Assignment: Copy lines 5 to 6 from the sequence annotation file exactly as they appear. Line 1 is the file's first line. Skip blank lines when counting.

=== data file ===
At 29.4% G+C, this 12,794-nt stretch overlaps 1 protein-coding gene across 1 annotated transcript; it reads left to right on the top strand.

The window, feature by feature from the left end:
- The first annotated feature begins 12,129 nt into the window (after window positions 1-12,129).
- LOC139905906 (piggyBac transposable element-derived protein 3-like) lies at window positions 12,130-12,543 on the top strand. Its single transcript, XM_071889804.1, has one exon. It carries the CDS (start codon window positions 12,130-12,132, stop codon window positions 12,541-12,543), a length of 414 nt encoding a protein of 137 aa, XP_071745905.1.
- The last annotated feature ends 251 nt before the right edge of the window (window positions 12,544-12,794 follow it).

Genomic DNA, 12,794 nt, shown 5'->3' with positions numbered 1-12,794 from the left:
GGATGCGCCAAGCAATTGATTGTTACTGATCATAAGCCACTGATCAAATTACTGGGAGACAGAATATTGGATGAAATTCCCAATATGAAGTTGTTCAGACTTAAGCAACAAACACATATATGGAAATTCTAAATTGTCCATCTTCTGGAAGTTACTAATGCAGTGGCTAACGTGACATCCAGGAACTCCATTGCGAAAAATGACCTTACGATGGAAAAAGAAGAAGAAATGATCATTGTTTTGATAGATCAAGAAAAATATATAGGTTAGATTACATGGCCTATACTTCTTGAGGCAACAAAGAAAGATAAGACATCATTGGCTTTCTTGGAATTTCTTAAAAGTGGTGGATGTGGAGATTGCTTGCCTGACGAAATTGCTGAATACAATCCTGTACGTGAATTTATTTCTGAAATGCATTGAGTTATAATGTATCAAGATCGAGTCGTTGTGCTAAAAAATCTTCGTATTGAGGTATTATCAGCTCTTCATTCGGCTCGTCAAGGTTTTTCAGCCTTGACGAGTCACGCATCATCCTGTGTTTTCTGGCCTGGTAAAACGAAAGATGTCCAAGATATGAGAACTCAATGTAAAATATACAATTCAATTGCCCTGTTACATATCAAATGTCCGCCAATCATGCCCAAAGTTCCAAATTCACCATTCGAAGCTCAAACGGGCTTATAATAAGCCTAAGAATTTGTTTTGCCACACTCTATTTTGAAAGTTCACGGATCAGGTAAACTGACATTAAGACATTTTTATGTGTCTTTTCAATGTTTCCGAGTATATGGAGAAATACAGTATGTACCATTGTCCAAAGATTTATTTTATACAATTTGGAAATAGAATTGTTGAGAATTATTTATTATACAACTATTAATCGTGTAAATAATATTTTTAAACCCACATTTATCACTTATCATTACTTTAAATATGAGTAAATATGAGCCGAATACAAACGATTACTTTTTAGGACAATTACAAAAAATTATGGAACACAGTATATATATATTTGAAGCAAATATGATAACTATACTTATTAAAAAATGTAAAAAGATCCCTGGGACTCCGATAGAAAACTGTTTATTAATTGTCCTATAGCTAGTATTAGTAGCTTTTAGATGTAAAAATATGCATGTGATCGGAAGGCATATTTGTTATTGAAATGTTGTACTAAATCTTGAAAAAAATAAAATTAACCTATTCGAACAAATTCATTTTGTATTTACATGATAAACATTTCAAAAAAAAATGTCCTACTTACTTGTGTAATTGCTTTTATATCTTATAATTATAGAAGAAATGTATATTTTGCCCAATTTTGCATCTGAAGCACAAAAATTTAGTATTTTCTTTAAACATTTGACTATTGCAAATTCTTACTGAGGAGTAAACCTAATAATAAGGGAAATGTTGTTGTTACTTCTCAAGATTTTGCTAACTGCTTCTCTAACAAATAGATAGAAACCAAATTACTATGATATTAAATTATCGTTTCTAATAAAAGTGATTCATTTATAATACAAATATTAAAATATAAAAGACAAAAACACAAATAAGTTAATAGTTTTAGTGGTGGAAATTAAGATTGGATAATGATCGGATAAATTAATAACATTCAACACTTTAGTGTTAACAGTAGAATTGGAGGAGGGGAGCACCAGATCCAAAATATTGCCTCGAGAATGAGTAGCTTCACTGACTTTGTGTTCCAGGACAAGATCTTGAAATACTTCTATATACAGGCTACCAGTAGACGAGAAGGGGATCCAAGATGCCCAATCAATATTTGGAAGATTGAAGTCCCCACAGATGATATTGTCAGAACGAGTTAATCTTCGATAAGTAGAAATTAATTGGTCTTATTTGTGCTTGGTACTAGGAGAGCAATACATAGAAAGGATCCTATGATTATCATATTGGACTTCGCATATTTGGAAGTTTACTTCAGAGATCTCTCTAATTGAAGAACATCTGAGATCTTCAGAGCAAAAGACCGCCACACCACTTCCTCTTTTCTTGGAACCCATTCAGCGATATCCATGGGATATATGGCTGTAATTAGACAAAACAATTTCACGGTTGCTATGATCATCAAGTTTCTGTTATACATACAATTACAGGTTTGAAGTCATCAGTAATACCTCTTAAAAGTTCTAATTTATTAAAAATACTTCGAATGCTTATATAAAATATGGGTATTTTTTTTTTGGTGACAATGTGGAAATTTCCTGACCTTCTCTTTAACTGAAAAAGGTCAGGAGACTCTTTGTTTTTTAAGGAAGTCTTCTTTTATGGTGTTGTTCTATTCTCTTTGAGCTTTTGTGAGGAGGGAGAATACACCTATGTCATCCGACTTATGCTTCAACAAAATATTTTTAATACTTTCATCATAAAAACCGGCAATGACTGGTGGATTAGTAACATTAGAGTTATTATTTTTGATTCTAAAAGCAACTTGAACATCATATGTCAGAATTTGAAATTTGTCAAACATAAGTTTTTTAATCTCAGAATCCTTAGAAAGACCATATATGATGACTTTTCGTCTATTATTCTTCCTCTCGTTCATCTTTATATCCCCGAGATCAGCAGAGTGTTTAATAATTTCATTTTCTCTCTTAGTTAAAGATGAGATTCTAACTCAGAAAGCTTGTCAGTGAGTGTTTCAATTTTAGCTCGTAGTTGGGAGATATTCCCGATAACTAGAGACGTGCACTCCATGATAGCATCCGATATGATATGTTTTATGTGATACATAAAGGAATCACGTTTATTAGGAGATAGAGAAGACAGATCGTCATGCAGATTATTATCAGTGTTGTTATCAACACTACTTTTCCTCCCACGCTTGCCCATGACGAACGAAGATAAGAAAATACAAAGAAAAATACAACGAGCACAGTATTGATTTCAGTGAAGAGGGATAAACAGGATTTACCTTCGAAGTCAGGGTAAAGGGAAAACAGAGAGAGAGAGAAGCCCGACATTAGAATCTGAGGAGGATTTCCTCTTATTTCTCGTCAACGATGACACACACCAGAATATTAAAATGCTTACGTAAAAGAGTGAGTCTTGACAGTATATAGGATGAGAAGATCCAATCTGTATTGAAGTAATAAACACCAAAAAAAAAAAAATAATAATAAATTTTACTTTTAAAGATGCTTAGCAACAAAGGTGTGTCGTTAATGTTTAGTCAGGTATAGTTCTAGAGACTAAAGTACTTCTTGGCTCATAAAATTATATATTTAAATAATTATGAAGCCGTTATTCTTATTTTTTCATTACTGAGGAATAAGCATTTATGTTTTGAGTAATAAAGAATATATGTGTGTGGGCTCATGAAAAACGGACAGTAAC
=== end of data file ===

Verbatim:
- The last annotated feature ends 251 nt before the right edge of the window (window positions 12,544-12,794 follow it).

Genomic DNA, 12,794 nt, shown 5'->3' with positions numbered 1-12,794 from the left: